Sign In Forgot Password

Sermon: Parshat Toldot, 11/20/20

12/09/2020 09:29:24 AM


Rabbi Charlie

Shabbat Shalom!

Our very own Richard Baratz knows how to draw a caricature. For those who don’t know, Richard is the caricaturist at Sardi’s in New York City, a restaurant famous for it’s caricatures. In a caricature, certain features are made to be more obvious and others are toned down. By definition, a caricature shows us a small part of a person. In the right hands, caricature is great art, but caricature never defines a whole person.

Far too many people treat people as caricatures rather than people. They pick out one small thing about a person and that will be the only thing that matters. Turning people into caricatures has been around a long time.

Esau, who get’s born in this week’s Torah portion, along with his brother Jacob, becomes a caricature in Rabbinic tradition. He gets accused of the worst kind of behavior. In one of the more creative stories (Genesis Rabbah 63:12, 14), our Rabbis claim that Esau told Jacob that Jacob had to feed him. So Esau opened up his mouth like a camel and told Jacob to keep packing the food in. It’s right out of a Looney Tunes cartoon. It was wrong then and it was wrong now.

Fortunately, caricatures weren’t the only stories that were told. In a very different type of midrash (Pirkei D’Rabbi Eliezer 24), Esau is hunting a gazelle in a field. Nimrod saw him and approached. Nimrod considered himself king over the ancient world and he felt like all the world belonged to him. Nimrod asked Esau, “Why are you hunting in my forest?” He demanded that Esau fight him the next day.

Esau was very worried. Nimrod was known to be an invincible warrior. He went to his brother, Jacob, who was the wisest person he knew to get advice. Jacob told Esau that as long as Nimrod was wearing Adam’s garments, there was no way to defeat him. “You’re going to have to convince him to take them off, and then fight him.”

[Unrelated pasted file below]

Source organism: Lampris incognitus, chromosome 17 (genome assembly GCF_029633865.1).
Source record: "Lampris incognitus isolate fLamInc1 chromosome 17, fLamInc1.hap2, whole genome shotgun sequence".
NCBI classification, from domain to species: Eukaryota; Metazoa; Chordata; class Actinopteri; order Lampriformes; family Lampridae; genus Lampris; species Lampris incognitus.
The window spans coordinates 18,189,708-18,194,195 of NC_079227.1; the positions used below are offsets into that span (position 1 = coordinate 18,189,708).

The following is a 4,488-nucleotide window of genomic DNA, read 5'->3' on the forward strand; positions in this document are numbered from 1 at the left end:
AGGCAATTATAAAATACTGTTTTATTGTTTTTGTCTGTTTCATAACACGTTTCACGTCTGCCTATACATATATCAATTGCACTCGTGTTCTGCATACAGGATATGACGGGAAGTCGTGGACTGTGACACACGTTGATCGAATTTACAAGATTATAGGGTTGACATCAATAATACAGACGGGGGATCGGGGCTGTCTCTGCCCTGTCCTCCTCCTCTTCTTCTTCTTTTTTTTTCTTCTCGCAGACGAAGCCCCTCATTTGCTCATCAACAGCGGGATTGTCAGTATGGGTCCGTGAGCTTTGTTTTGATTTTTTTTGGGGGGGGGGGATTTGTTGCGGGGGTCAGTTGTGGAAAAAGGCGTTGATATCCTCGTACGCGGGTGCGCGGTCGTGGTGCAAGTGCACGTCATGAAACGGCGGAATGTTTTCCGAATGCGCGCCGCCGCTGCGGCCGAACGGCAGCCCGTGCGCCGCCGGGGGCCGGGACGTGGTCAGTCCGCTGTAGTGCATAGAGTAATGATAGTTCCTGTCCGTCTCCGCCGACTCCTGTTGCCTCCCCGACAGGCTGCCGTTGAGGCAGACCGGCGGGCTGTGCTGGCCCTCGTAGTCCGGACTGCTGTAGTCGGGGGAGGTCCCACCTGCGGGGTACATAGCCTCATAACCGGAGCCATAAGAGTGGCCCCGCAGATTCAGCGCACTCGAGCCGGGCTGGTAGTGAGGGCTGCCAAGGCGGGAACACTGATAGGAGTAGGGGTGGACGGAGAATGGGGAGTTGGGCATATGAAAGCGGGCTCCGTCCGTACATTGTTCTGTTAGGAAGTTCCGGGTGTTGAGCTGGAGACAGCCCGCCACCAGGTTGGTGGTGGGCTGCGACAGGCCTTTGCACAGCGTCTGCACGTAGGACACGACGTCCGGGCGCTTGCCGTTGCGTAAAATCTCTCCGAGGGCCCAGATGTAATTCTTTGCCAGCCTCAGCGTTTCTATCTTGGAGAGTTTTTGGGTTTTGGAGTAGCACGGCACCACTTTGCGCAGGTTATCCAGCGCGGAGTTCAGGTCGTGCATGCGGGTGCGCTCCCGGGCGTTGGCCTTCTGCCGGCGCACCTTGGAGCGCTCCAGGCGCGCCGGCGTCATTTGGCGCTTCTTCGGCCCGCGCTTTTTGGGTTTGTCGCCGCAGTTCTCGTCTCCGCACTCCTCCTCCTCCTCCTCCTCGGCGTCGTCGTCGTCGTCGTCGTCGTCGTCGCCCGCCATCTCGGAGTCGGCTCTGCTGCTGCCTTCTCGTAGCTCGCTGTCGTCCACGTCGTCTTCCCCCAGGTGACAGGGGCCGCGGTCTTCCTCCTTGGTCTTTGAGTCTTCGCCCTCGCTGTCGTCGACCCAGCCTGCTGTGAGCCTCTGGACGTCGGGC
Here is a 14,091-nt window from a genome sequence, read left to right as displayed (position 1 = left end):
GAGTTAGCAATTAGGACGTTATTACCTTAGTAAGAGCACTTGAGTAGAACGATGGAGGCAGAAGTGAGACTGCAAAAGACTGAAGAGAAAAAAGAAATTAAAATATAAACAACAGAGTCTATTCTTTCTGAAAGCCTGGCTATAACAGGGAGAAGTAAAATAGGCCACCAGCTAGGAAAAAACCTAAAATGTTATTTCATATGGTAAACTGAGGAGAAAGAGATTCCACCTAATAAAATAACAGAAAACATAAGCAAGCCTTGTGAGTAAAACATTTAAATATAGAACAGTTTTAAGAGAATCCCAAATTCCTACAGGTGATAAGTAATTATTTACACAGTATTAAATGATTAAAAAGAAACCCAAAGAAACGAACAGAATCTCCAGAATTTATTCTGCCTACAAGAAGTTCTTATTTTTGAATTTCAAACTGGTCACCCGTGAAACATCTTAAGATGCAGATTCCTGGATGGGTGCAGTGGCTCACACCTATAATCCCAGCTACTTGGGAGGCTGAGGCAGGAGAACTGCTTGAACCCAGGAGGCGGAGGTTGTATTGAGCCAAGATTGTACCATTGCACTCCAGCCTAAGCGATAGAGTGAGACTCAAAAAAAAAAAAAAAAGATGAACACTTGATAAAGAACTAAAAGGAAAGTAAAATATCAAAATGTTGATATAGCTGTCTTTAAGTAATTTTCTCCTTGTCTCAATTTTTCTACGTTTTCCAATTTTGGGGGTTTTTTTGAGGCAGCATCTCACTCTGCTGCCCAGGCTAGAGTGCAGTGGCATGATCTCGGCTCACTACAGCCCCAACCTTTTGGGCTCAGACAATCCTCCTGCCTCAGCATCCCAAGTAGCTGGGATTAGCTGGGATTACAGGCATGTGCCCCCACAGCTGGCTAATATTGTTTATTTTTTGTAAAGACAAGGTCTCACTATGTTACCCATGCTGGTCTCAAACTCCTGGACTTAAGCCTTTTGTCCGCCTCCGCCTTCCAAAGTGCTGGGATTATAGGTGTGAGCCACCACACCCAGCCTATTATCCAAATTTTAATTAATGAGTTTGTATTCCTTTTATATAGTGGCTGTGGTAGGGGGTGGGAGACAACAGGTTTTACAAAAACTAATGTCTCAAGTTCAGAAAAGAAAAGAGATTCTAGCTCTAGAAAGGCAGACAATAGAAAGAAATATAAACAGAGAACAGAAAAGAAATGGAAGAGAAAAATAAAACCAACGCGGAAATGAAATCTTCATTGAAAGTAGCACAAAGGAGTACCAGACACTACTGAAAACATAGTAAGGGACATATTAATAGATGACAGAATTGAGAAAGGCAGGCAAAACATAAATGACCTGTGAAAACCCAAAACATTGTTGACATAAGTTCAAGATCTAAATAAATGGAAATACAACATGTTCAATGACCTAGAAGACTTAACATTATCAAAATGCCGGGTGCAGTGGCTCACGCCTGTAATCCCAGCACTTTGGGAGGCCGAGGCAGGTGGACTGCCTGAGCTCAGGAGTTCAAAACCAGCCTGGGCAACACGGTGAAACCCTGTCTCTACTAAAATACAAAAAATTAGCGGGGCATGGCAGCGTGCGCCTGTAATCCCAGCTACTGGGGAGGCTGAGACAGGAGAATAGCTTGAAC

It turns out that Adam’s clothing was legendary. God gave Adam and Eve special clothing when they left the Garden of Eden that protected them from the environment. It turns out that they were pretty good in battle, too.

So the next day, Esau follows his brother’s advice. He not only convinced Nimrod to take off Adam’s garment, Esau was able to slip them on. Because of that, Esau prevailed. It still took a lot out of him - Esau returned to Jacob’s exhausted where he shared a meal with his brother.

Instead of a cartoon of Esau who literally had his face stuffed with food, this version of Esau was a full person. He worried; he asked for help. Instead of being enemies, Esau and Jacob work together to overcome a powerful ruler. When there are so many stories about how bad Esau is, it makes it hard to see him as anything more than a caricature of evil. But in this story, Esau’s not a bully or a pig - he’s a person.

On television, at the movies, in all forms of media – we see caricature after caricature. There may be times when we turn our coworkers, our friends, or even our family into caricatures. And when there’s difficulties and anxiety and stress – we can even feel like a caricature ourselves. We need to know that there is so much more to us than that.

Almost everyone I know at one point or another is amazing and flawed, wise and foolish, generous and selfish, kind and abrupt – in other words – we’re human and we’re all trying to do the best we can in challenging times. Our humanity is something to be appreciated. The humanity of others is something to be appreciated – even if we’re having a hard time with someone at the moment.

As a very different kind of Thanksgiving approaches, appreciation and gratitude is a good place to focus our energies. I pray that we all can find good health, joy, and appreciation on this Sabbath Day and in the week ahead.

Shabbat Shalom!


Thu, January 21 2021 8 Sh'vat 5781